This week, the ArcGIS Online Outreach team started discussing its newest project -“Atlanta Mass Transit: Past, Present, Future.” This project is going to be using the Planning Atlanta collection to access past planning documents for Atlanta’s conversations surrounding transportation. With these documents we plan to make an ESRI Story Map that shows the plans through the decades. Given that the streetcar has raised the level of dialogue around transportation, we hope to contribute to the discussion through this publicly available, online map.

While not all mapping is done on web based platforms, almost all map creation has been digital since the 1990’s. Not only has the way cartographers make maps changed, but technology has changed the way we view maps. What was previously printed off, hung on walls, and folded up to put in glove boxes is now contained on screens of varying sizes. Some digital maps are static, but they are becoming increasingly animated, interactive, and even 3D.

So is the paper map becoming obsolete?

According to Paul Hurst and Paul Clough from the the Royal School of Military Survey, argue that paper maps are still holding strong in the 21st century. In their article Will we be lost without paper maps in the digital age?  in the Journal of Information Science, they discuss their study which examines the the preferred mode of map consumption of experts and non-experts. An expert is someone who is a professional who has expansive experience in paper and digital map creation while a non-expert represents the general public, coming from a wide variety of backgrounds and training. The methodology consisted of a web-based questionnaire, which they used to select people to participate in a task-based user study. This user study tested the ability of the participants to use different forms of maps to way find, investigate, plan, and identify a serious of routes. What they discovered was that maps still fulfill an important niche in both professional and public sector. Professionals prefer to use paper maps while non-experts prefer online/digital maps. Both groups agree, however, that online maps are best for finding information about location and for short/long distance route planning. They also agree that paper maps are preferred for navigation on foot.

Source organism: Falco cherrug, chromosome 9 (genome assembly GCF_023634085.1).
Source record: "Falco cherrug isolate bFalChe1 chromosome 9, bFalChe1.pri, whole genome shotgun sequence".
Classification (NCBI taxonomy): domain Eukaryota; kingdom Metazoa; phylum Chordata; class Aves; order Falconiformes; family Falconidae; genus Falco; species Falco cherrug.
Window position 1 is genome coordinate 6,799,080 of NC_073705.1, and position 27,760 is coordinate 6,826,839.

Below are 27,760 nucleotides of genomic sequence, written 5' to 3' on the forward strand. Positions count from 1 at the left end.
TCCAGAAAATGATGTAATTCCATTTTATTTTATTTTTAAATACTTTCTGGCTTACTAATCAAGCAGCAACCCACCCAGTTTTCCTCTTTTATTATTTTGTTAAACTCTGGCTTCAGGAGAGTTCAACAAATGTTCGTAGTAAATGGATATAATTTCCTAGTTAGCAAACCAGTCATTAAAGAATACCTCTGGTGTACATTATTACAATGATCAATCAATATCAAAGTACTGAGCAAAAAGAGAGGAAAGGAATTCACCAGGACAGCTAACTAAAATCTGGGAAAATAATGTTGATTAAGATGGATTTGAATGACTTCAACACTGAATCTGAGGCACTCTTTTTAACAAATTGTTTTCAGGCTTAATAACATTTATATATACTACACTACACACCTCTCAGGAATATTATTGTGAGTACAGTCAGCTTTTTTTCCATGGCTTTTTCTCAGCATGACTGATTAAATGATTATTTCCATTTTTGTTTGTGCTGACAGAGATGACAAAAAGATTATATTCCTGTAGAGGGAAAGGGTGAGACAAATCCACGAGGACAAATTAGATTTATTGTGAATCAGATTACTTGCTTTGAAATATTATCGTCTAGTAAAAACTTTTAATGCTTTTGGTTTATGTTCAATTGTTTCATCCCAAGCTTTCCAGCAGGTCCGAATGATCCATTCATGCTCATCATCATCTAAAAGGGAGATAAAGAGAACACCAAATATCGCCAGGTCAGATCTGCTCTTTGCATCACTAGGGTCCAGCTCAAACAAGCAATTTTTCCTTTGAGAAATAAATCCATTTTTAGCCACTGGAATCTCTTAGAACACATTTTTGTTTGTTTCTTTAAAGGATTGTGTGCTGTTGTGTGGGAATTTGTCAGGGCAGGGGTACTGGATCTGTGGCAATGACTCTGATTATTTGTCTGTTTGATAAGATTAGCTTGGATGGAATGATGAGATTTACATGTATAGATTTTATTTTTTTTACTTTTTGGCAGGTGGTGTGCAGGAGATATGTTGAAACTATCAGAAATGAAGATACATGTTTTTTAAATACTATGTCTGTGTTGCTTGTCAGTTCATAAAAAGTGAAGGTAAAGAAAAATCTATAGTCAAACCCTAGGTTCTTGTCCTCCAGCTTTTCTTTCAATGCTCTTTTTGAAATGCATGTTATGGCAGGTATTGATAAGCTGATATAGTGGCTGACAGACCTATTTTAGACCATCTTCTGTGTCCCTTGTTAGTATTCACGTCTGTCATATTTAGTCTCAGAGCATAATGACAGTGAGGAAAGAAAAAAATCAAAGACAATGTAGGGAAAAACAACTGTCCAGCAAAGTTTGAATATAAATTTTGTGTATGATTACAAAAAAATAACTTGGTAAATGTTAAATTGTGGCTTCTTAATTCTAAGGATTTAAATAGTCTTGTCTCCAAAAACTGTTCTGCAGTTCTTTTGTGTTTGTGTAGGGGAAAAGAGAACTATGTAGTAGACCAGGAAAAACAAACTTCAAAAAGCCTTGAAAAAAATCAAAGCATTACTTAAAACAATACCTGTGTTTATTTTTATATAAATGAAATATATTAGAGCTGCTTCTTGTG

The question that comes to my mind when reading about this project is what type of differences would emerge from a closer examination of the non-experts: isn’t that who is typically using our maps anyways? Presently, I would likely identify with the non-expert group that online/digital maps was what I most commonly interested with in my daily life. However, I feel like this is strongly related to the fact that I now have a smart phone.

A year ago, I was that 23 year old, behind the times-owning a flip phone.  Back then I relied on the atlas in the back seat of my car way more than I do now. This experience prompts me to seek a more detailed examination of the variables that are present for members of the public as they make choices on how how and when to use  maps.

Amber Boll